Before I do that, let us talk a bit about the problem. The most important thing we can do to protect endangered species is to protect their habitat. Critical habitat loss is a primary driver in the extinction of endangered or threatened species, regardless of where we are in the entire world. That, above all else, is the major reason that species are disappearing from the face of this planet, and our country is no different. This bill was an attempt to correct that. Yet the bill only protects a small fraction of land within Canada, a small fraction of that critical habitat that is essential to protect endangered species.

    Furthermore, the bill does not reflect the fact that species of animals do not respect borders. They do not know when they come to the border between Saskatchewan and Manitoba. They do not know when they come to the border between Manitoba and Ontario. Species move and as a result we have a situation where there is little or no control in the protection of the critical habitat.

    Species are disappearing at an ever increasing rate. All we need to do is look at the increasing numbers of species that are being added to the threatened, endangered and extinct lists each year, not only within our own country but around the world.

    We have proposed that a few fundamental things need to happen. First, the determination of what species have become extinct or are endangered has to be done on scientific grounds. COSEWIC, a group of scientists who are objective and apolitical, is the best group to do that and there is bipartisan support for that notion.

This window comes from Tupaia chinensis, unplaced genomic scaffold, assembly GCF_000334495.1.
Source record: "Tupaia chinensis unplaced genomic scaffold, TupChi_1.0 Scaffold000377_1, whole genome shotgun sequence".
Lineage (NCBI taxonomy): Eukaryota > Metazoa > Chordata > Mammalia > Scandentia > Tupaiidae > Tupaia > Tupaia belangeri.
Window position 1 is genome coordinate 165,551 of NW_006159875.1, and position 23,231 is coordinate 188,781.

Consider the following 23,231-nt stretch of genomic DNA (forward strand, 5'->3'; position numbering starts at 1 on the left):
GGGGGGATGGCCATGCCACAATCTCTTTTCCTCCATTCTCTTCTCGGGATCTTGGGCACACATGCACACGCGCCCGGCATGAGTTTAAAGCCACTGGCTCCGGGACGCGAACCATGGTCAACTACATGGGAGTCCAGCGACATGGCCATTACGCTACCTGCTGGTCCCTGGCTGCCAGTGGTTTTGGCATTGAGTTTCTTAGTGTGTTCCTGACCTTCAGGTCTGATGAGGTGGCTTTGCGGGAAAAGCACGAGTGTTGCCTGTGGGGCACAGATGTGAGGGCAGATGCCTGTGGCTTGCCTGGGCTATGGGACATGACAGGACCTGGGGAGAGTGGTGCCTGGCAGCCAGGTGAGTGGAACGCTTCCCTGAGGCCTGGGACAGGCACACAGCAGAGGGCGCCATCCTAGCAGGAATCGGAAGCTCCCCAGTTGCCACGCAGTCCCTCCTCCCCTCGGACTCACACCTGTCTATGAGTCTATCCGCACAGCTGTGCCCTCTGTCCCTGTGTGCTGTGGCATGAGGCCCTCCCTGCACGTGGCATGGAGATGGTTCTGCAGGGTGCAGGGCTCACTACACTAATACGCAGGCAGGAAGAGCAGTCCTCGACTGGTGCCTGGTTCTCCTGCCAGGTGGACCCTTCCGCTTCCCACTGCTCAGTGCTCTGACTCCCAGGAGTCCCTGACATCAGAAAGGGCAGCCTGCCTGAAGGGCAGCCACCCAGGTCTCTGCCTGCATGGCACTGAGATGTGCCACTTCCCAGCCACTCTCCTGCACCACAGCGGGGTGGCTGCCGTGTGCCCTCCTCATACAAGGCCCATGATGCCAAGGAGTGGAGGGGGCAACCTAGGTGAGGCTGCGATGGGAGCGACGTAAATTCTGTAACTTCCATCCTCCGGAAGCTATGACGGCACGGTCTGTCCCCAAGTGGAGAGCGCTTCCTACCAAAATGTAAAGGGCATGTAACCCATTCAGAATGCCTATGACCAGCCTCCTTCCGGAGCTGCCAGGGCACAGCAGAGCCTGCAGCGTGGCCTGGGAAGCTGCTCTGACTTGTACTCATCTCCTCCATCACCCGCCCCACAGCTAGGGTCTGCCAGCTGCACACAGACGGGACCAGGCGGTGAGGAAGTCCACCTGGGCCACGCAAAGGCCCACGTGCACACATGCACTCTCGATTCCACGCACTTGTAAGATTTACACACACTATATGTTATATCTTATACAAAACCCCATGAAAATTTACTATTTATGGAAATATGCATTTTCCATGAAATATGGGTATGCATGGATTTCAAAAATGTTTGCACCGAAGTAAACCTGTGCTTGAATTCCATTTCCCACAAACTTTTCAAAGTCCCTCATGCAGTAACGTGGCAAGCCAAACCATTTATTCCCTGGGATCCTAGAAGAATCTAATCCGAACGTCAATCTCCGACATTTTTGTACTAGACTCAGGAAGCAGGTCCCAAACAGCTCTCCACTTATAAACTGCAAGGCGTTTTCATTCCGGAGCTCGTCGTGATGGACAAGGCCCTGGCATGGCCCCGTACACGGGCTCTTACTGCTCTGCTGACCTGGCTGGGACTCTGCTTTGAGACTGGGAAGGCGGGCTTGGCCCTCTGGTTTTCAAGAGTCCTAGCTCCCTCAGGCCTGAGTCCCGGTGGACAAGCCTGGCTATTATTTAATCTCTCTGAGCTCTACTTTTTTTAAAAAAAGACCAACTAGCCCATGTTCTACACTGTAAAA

Second, we absolutely must have a compensation mechanism when we appropriate land that is critical for habitat. The best thing would be to work with landowners and the provinces to accomplish that goal. If we did that we would find that in the vast majority of cases private landowners and the provinces would be apt to work with the feds to save the habitat.

    Innovative things could be done along those lines. We could have financial compensation or even tax breaks. Tax breaks would work well for the landowners if only for the critical habitat and the loss therein.

    We must also identify those potentially endangered species. COSEWIC can do that, as well as identify the critical habitat that I mentioned before. We do not see that in the legislation and we feel that is a serious problem.

    One of the amendments in Group No. 4 calls for having a national aboriginal committee. This basically means having different laws for different people based on race. We have always argued that we need colour blind laws in this country. I will give an example.